This is written for members of my family who are starting out with PCs on the internet (no comments here about Apple).
Install Webroot WSA - it uses less of your computer power running in the
background than other AV tools. Remember to run scans regularly - don't just rely on it working in the background.
Putting your data on a separate 'partition' of the disk to Windows etc.
is a good idea and may enable you to recover your data e.g. when Windows dies. If you are new to computers, it is best to get help, even though it is straightforward. This guide
seems clear (like much from Tom's Hardware). Make sure your
application data (such as email) is on the new partition.
Install CCleaner - this is useful for removing crud from your computer -
do regular cleaning, including cookies. It is also good for uninstalling programs, and for choosing which programs you want to run when the computer starts up.
CCleaner is also available as a Portableapp (see below).
If you don't want to use CCleaner for some reason, you can set up Windows
to remove crud.
is a good introduction to staying safe on the internet. Read
it and then come back here.
Internet security is now so complex, that working out your personal threat profile is probably impossible. Treat security
like dieting or exercise. Do the important things first and then keep working at it at a manageable pace.
Now go and read it properly, then come back.
The Robert Graham Project says "I think the most important security
precaution is to lie to computers compulsively". This includes
made-up user names, multiple email addresses, fake answers to security questions, and multiple mobile phone numbers. If you think the other side
is playing fair, read this (technical, I know).
Security questions are broken
- more than you would think. Fake answers (that you record safely!)
are becoming essential. The first school Robert Graham went to was &*O)IYHPU&G!!!.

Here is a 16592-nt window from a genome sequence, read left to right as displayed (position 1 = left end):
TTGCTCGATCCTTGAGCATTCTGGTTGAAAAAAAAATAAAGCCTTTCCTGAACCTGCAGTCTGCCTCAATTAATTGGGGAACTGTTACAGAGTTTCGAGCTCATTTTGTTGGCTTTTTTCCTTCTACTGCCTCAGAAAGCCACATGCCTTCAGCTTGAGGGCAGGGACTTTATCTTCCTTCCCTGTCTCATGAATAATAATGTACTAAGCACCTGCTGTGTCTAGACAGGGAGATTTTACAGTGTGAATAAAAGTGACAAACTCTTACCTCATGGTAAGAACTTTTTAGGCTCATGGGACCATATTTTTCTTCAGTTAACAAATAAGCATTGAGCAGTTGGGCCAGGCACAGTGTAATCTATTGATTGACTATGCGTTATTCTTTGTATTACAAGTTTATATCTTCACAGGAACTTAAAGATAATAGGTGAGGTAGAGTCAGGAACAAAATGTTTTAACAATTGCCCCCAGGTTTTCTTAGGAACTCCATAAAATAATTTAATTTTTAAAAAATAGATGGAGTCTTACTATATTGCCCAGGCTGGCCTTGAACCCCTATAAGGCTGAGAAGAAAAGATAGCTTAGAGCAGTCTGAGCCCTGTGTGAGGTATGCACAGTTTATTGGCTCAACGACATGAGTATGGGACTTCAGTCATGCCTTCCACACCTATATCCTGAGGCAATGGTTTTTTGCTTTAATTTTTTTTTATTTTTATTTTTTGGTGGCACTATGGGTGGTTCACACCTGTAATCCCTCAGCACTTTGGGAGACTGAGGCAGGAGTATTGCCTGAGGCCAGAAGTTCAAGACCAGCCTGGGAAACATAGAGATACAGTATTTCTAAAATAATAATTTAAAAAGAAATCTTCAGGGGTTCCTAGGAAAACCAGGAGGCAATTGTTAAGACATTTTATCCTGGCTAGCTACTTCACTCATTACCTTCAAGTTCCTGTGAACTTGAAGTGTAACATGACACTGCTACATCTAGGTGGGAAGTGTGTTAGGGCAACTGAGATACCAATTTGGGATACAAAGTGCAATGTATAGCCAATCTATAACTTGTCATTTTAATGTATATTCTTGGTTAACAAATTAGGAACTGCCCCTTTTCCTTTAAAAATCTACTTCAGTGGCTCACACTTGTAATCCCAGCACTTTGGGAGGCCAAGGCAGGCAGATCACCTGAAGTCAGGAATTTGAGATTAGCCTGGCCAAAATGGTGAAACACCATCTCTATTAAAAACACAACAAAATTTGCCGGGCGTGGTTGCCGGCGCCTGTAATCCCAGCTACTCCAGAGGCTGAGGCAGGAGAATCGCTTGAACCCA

Generating a fake identity can be helped with this.
It is worth remembering that Ross Anderson, Professor of Computer
Security at Cambridge, does not use online banking because the risks are all with the customer.
Update: you might want to take the Data De-tox to remove any unwelcome public data about yourself.
1. Re-using passwords.
Checking for data breaches is
very sound advice, and not often given. Do this first and regularly.
Data breach is the main threat for most of us. This is why re-using passwords is such a bad thing.
Google, Facebook, and
PayPal seem to take our security seriously. If you can use them as a login, that might reduce the risk. Minimising the number of people with
your credit card details is prudent.
Don't let your browser store your passwords and fill in forms -
that seems to be broken.
See also here.
If you have a password manager, it might be as well to disable auto-fill for forms (if it will let you).
My limited experience of a password manager (Dashlane) is mixed. A
book, and a password generator set to give you a readable password (passphrase) might be better to start with. NCSC advice is
to use passphrases, 4 random dictionary words or CVC-CVC-CVC style
passwords, picked for memorability. Advice from Angela Sasse: "A
longer password is preferable overall, but that has its own
problems,...More than 50% of passwords are now entered on
touchscreen devices, and longer passphrases create a significant
burden on touchscreen users.
...Passwords are rarely cracked by brute force. They are mostly
captured through phishing and malware, and with those attacks it
does not matter
how long or complex your password is."
Unfortunately, password strength meters (things that tell you if your password is weak or strong) are not good indicators of real strength.
a Password Manager for all the unimportant sites, and something
personal for the vital ones.
Mark Burnett: "Always remember the three main
authentication factors: what can be easily guessed, what can be left in a cab, and what can be chopped off."
Two Factor Authentication (2FA). Yubikey has not got the idea of usability (yet). This guide
to it was recommended by Zeynep Tufekci. A good idea if you can get